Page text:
Using Window Functions to Create Smart, Quick Queries


By:   |   Updated: 2021-02-16   |   Comments   |   Related: More > Functions System


Problem

I've heard that SQL Server window functions can help improve certain types of queries. Can you show me some examples of this and how to make queries run faster?

Solution

Window functions have several use cases when writing TSQL statements. They can help rank the rows of a dataset or they can be used to create aggregations of a column of data across a limited number of rows, such as a sum of the last 30 rows instead of a sum of all the rows.

This tip will show 2 different ways that window functions can help a query run faster when compared to an older methodology that was popular before SQL Server added these functions. Each example we will show the older way to implement the query along with the window function method. It will compare the performance of each to quantify the improvement

This tip assumes a basic knowledge of what STATISTICS IO and STATISTICS TIME are and what query plans are. If unfamiliar with these features, this tip will offer a primer on STATISTICS TIME and IO and this tip will cover query plans. Both will prepare the reader for the information in this tip.

All of the demos in this tip will use the WideWorldImporters sample database which can be downloaded from here and will be run against SQL Server 2019. The images may be different, but the methodology should still work on older versions of SQL Server.

Overview of SQL Window Functions for Ranking Rows

One of the main uses of window ranking functions such as ROW_NUMBER, RANK, and DENSE_RANK is to rank a set of rows based on sorting criteria.

These functions can either rank an entire dataset or it can rank separate partitions. Think of a partition as a GROUP BY for the window function. Where a GROUP BY allows for separate aggregates to be performed on each unique column value set, a PARTITION BY in a window function starts the ranking process with the OVER clause at each change PARTITION BY column change. This will make more sense in the examples below.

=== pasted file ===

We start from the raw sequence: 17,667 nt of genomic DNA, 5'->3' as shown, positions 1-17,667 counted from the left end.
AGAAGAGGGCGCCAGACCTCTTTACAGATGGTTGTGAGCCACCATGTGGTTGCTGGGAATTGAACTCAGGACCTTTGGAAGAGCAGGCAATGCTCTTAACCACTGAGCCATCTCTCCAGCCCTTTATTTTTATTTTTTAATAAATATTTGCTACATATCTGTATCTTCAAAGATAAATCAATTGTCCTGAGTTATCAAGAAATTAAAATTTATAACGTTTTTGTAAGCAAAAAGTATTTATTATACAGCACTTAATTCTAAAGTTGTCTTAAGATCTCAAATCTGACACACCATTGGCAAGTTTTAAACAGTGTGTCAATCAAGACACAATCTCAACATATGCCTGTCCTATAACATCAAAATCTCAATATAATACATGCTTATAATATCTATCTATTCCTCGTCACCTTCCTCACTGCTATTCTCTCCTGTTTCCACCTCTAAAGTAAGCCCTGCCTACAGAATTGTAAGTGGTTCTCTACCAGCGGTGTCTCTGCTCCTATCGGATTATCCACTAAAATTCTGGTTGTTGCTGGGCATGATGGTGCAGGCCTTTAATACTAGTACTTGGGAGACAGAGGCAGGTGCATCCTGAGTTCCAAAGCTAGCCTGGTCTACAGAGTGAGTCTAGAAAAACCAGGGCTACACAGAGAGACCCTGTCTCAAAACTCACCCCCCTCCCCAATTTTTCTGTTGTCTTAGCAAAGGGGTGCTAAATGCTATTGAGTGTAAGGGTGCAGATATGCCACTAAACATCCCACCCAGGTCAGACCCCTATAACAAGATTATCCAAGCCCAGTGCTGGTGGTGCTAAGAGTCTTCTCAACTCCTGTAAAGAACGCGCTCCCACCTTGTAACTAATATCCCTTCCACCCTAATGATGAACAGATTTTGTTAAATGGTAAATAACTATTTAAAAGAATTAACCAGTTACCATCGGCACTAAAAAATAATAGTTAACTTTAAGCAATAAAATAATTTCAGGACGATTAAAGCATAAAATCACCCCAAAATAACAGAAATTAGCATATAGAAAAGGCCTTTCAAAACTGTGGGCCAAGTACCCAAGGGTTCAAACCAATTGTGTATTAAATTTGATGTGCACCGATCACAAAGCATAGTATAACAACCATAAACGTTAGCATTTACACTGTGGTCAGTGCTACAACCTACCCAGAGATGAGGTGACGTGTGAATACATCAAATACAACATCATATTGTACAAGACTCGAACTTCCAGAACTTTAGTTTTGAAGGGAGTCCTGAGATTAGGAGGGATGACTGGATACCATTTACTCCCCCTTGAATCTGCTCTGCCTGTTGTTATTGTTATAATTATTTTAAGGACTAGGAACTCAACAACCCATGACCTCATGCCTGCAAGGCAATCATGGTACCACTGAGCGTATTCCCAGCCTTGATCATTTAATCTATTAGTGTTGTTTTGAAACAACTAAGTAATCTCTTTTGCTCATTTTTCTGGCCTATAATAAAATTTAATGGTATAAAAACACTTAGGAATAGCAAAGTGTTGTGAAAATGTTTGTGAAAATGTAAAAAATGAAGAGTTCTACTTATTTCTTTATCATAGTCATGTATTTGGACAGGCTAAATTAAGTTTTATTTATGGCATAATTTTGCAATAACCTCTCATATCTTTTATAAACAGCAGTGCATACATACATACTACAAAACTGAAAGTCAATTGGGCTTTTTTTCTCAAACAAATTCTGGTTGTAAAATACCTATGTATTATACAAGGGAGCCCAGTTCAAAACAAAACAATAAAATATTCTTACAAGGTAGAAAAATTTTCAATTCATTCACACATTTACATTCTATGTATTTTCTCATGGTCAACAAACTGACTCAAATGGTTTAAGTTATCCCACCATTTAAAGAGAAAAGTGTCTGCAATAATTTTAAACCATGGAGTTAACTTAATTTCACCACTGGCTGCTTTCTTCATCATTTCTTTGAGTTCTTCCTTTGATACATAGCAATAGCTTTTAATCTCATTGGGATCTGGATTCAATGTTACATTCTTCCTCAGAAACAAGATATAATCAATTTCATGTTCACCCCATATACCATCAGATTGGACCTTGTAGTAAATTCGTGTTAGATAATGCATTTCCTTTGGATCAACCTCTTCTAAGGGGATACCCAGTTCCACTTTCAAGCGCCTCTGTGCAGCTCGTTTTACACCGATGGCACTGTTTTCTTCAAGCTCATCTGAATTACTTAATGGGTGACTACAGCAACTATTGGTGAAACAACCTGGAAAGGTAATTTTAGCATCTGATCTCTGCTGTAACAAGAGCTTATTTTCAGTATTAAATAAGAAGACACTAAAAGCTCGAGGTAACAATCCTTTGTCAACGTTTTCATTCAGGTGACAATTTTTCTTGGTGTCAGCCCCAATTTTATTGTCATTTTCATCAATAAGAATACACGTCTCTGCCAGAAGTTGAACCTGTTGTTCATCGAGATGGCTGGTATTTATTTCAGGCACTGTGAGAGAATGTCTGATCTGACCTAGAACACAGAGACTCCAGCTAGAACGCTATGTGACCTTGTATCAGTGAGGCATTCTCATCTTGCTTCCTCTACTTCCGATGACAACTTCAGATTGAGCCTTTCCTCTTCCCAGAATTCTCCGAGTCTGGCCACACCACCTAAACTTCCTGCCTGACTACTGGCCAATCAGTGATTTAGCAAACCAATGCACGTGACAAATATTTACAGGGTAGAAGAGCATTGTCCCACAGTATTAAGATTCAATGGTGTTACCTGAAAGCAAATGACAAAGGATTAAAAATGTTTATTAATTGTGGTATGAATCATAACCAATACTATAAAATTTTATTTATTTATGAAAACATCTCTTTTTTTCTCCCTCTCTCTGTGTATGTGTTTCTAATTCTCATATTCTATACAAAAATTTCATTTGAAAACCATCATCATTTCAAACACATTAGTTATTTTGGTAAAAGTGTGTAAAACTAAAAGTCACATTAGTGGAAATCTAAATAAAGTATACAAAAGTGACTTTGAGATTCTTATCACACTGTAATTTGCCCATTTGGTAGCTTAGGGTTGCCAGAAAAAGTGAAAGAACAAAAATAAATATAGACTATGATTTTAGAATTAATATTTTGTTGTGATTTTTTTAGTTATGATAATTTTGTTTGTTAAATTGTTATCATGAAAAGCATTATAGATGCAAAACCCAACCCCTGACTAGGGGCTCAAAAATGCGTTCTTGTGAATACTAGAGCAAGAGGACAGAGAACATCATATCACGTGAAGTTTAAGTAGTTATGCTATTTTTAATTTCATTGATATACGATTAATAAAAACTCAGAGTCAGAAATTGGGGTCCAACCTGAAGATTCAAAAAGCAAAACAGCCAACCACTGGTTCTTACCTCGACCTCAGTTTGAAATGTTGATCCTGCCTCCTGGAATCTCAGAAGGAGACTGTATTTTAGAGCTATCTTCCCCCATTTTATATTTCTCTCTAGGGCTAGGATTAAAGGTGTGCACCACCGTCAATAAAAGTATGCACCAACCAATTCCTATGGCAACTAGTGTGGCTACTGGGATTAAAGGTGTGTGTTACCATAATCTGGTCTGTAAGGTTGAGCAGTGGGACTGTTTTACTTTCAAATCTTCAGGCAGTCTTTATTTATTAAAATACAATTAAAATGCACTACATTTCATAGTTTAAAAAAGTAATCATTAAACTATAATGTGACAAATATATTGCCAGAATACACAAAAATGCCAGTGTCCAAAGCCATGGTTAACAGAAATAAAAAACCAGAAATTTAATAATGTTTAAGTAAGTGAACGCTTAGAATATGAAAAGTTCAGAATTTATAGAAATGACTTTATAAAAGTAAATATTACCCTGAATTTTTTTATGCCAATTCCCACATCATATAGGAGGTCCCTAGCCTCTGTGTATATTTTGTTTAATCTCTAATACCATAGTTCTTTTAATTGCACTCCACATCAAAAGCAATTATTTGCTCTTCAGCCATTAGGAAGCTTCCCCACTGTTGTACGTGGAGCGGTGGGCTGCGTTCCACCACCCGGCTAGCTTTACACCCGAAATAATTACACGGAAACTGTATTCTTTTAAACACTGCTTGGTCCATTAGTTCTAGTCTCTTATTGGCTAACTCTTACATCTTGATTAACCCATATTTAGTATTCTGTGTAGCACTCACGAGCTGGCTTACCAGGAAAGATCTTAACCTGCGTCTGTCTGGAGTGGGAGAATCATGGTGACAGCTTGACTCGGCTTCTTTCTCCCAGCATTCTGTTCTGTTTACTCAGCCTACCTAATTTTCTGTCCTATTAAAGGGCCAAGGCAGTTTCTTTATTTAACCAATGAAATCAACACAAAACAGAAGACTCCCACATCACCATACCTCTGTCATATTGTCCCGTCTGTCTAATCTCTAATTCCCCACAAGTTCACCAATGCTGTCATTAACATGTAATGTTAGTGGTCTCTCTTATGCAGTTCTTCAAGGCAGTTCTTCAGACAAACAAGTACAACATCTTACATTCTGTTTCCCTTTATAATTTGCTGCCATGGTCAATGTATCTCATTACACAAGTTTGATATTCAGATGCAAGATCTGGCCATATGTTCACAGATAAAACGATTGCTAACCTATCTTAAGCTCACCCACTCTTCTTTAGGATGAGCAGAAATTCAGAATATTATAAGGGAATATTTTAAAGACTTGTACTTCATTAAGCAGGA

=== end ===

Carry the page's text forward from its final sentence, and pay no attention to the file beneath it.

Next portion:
Consider this query using window function ROW_NUMBER().

SELECT C.CustomerName, i.InvoiceDate, i.CustomerPurchaseOrderNumber, il.ExtendedPrice, 
   ROW_NUMBER() OVER (ORDER BY il.ExtendedPrice DESC) RowRank
FROM Sales.Invoices i
  INNER JOIN Sales.InvoiceLines il ON i.InvoiceID = il.InvoiceID
  INNER JOIN Sales.Customers c ON i.BillToCustomerID = c.CustomerID
WHERE
  InvoiceDate BETWEEN '1/1/2014' AND '3/31/2014';

This query window function starts at 1 and counts up as the ExtendedPrice goes down, as shown below in the result set.

The RowRank column orders the output based on the Extended price of each item.

Next, a PARTITION BY will be added to the window function on the BillToCustomerID column.

SELECT C.CustomerName, i.InvoiceDate, i.CustomerPurchaseOrderNumber, il.ExtendedPrice, 
   ROW_NUMBER() OVER (PARTITION BY i.BillToCustomerID ORDER BY il.ExtendedPrice DESC) RowRank
FROM Sales.Invoices i
  INNER JOIN Sales.InvoiceLines il ON i.InvoiceID = il.InvoiceID
  INNER JOIN Sales.Customers c ON i.BillToCustomerID = c.CustomerID
WHERE
  InvoiceDate BETWEEN '1/1/2014' AND '3/31/2014';

Notice how the RowRank column starts at 1 and counts up like before, but now at every change in customer based on BillToCustomerID it resets to 1 and starts counting up again. This feature is the part that often makes this function so powerful.

This screenshot shows how every time the customer changes, the RowRank column starts back over at one and counts up again.

Ranking Rows Tutorial in SQL Server

Ranking rows using a window function and a PARTITION BY is a great way reduce the size and complexity of some queries that require subqueries.

Query Syntax without a Window Function

Consider the query below from this previous tip. A TSQL developer has been tasked with finding the invoice date and purchase order number for each customer's largest individual purchase during the first quarter of 2014. The solution from that tip did not include a window function – but maybe it should have!

The former solution has 2 parts.

  • In the first part, the TopPurchase CTE, calculates the amount of the highest purchase for each customer.